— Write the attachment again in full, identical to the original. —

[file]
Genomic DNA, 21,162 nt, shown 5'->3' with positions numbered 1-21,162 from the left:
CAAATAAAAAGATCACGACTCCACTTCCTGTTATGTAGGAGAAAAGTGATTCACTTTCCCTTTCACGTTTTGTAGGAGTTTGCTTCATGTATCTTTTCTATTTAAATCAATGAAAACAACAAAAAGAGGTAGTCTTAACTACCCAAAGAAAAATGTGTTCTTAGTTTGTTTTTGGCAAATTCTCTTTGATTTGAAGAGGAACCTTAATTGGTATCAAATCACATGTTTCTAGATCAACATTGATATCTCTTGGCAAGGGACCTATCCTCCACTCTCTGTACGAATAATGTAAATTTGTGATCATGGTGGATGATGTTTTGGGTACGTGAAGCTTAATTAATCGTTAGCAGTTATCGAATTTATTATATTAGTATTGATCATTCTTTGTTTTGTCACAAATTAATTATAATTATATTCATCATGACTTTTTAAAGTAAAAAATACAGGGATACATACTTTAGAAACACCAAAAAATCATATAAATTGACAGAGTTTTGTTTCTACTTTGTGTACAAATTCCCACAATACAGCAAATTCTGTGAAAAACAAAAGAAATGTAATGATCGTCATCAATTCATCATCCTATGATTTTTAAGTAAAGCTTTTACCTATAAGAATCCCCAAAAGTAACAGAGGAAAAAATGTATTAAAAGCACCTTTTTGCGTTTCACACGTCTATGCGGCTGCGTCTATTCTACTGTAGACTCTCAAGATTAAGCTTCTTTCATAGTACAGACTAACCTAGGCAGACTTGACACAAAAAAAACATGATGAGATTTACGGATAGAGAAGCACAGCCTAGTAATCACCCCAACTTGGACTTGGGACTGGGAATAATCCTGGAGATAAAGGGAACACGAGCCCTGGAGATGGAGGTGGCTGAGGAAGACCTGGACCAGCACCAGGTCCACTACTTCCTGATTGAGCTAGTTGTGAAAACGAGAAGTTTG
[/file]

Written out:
Genomic DNA, 21,162 nt, shown 5'->3' with positions numbered 1-21,162 from the left:
CAAATAAAAAGATCACGACTCCACTTCCTGTTATGTAGGAGAAAAGTGATTCACTTTCCCTTTCACGTTTTGTAGGAGTTTGCTTCATGTATCTTTTCTATTTAAATCAATGAAAACAACAAAAAGAGGTAGTCTTAACTACCCAAAGAAAAATGTGTTCTTAGTTTGTTTTTGGCAAATTCTCTTTGATTTGAAGAGGAACCTTAATTGGTATCAAATCACATGTTTCTAGATCAACATTGATATCTCTTGGCAAGGGACCTATCCTCCACTCTCTGTACGAATAATGTAAATTTGTGATCATGGTGGATGATGTTTTGGGTACGTGAAGCTTAATTAATCGTTAGCAGTTATCGAATTTATTATATTAGTATTGATCATTCTTTGTTTTGTCACAAATTAATTATAATTATATTCATCATGACTTTTTAAAGTAAAAAATACAGGGATACATACTTTAGAAACACCAAAAAATCATATAAATTGACAGAGTTTTGTTTCTACTTTGTGTACAAATTCCCACAATACAGCAAATTCTGTGAAAAACAAAAGAAATGTAATGATCGTCATCAATTCATCATCCTATGATTTTTAAGTAAAGCTTTTACCTATAAGAATCCCCAAAAGTAACAGAGGAAAAAATGTATTAAAAGCACCTTTTTGCGTTTCACACGTCTATGCGGCTGCGTCTATTCTACTGTAGACTCTCAAGATTAAGCTTCTTTCATAGTACAGACTAACCTAGGCAGACTTGACACAAAAAAAACATGATGAGATTTACGGATAGAGAAGCACAGCCTAGTAATCACCCCAACTTGGACTTGGGACTGGGAATAATCCTGGAGATAAAGGGAACACGAGCCCTGGAGATGGAGGTGGCTGAGGAAGACCTGGACCAGCACCAGGTCCACTACTTCCTGATTGAGCTAGTTGTGAAAACGAGAAGTTTG